Mumbai: India's central bank left interest rates unchanged for a third straight meeting, amid stubbornly high inflation and signs of an economic revival. The repurchase rate was maintained at 4 per cent, as forecast by all 32 economists surveyed by Bloomberg.
The six-member Monetary Policy Committee retained its accommodative stance, Reserve Bank of India Governor Shaktikanta Das said. Inflation at 7.6 per cent in October was well above the upper end of the central bank's 2-6 per cent target band and the RBI expect the outlook for prices could turn adverse. The central bank sees inflation in the fiscal third quarter at 6.8 per cent, well above its targeted range.
A surge in inflation has left the consumer price-targeting RBI with little room to ease rates further after lowering borrowing costs by 115 basis points this year. Das has instead relied on unorthodox measures such as the Federal Reserve-style 'Operation Twist' - buying long-end debt while selling short-tenor bonds - to keep borrowing costs down and support activity in the economy that's entered a technical recession.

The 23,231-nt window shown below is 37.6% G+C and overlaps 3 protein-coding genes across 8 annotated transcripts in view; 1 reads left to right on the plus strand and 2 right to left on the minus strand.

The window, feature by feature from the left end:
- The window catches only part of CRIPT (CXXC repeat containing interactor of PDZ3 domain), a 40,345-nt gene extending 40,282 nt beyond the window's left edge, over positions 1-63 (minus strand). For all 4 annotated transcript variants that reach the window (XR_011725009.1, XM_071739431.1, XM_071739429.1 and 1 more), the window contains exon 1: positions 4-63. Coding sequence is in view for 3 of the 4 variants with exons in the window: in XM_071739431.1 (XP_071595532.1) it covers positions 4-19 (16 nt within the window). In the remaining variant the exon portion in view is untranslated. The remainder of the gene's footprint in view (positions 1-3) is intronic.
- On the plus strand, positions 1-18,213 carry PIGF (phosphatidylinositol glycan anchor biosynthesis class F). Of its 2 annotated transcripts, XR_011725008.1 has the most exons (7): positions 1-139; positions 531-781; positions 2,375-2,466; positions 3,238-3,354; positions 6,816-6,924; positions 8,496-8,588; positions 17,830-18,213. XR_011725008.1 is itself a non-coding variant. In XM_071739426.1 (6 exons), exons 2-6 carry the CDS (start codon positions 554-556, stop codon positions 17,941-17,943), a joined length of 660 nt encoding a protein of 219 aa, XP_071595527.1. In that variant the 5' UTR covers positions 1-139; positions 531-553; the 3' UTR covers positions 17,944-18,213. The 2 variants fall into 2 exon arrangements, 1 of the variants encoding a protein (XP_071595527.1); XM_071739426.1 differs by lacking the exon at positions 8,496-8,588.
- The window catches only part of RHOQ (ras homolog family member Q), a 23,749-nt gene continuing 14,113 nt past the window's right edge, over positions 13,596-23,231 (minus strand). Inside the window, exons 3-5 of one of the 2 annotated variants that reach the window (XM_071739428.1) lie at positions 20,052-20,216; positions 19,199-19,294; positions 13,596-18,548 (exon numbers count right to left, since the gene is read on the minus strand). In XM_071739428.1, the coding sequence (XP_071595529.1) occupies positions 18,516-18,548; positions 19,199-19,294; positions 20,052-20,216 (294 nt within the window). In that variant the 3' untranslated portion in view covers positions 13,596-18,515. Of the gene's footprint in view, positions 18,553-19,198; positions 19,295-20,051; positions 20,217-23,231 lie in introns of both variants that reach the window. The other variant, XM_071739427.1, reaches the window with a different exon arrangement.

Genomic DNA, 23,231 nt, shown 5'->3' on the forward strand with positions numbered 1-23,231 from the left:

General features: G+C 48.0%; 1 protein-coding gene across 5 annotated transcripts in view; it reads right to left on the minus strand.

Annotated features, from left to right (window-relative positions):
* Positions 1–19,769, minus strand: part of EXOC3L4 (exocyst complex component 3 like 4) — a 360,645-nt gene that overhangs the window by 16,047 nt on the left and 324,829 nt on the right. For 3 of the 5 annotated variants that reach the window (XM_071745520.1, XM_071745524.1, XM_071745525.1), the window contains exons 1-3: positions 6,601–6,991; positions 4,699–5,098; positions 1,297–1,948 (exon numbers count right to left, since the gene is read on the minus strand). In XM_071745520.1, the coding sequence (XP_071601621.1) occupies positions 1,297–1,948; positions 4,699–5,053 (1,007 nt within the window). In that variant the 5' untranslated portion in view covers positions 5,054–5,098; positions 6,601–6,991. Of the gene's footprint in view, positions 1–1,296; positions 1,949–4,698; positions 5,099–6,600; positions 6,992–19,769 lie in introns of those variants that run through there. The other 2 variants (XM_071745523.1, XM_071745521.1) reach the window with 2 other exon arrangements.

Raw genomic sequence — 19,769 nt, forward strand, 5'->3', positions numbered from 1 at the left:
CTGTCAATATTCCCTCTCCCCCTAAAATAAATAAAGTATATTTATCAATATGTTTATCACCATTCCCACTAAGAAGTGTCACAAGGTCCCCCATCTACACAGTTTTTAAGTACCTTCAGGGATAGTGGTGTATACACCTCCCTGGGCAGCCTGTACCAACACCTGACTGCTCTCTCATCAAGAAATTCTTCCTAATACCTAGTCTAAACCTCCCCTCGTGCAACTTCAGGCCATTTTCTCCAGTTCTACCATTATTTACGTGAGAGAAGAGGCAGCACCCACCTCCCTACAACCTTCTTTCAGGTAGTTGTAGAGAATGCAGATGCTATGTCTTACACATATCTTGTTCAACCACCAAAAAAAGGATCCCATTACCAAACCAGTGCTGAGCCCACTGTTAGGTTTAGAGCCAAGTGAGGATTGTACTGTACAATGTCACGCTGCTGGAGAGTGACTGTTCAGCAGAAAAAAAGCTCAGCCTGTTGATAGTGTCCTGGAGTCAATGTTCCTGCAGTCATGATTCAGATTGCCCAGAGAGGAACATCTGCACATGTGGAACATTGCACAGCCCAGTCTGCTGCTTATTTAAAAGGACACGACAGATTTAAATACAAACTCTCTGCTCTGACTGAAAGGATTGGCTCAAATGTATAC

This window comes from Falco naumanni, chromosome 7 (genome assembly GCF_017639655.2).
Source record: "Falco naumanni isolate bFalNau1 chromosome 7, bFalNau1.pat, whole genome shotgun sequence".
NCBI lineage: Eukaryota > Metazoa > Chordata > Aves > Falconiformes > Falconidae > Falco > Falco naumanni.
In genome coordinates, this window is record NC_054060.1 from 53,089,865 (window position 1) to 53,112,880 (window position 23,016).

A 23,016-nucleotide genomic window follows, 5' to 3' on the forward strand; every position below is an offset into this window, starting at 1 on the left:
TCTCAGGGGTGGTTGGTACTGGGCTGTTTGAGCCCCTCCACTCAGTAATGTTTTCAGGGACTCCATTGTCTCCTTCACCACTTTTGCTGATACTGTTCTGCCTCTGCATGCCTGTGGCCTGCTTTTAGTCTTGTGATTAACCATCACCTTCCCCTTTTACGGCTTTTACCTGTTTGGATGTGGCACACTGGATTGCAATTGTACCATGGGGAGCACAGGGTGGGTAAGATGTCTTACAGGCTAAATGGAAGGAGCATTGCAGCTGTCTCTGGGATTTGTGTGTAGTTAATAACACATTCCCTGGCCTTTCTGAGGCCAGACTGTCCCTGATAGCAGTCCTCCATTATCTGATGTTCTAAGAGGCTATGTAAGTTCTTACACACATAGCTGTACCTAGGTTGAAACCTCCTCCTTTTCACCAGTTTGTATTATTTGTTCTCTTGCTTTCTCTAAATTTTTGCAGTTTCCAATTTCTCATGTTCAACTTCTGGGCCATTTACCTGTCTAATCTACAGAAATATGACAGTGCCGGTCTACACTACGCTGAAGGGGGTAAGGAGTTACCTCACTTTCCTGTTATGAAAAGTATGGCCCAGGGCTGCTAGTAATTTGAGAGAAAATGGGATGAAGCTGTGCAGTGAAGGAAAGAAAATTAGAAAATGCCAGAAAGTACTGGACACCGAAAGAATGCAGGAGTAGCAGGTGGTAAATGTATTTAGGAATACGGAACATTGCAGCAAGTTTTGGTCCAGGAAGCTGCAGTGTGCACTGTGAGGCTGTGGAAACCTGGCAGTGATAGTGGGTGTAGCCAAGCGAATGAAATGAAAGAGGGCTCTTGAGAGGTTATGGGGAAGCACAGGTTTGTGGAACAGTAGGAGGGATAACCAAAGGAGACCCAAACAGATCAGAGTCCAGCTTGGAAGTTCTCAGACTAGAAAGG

"The MPC decided today to maintain status quo on policy rate and continue with the accommodative stance as long as necessary at least during the current financial year and into the next year to revive growth on a durable basis," Das said. This, he said, will help "mitigate the impact of COVID-19 on the economy while ensuring inflation remains within target going forward."
The accommodative stance is an indication that the central bank sees the possibility of easing interest rates further when inflation eases.
6.8%Likely inflation rate between October to end December
"Overall non-food credit growth since April has been 6.4 per cent compared to 11.9 per cent in 2019," said Abhishek Goenka, CEO of IFA Global. "Loans to industry have grown 1.2 per cent compared to 5.1 per cent in 2019 and personal loans by 10.5 per cent compared to 16.5 per cent in 2019.
"The current repo (repurchase agreement) rate is the lowest ever. Given abundant liquidity, the operating rate is the reverse repo rate, i.e. 3.35 per cent. The RBI has kept rates extraordinarily low to help the economy ride over the unprecedented crisis."
India's repo rate was at 9 per cent - the highest ever - in 2008 and 8.5 per cent in 2012.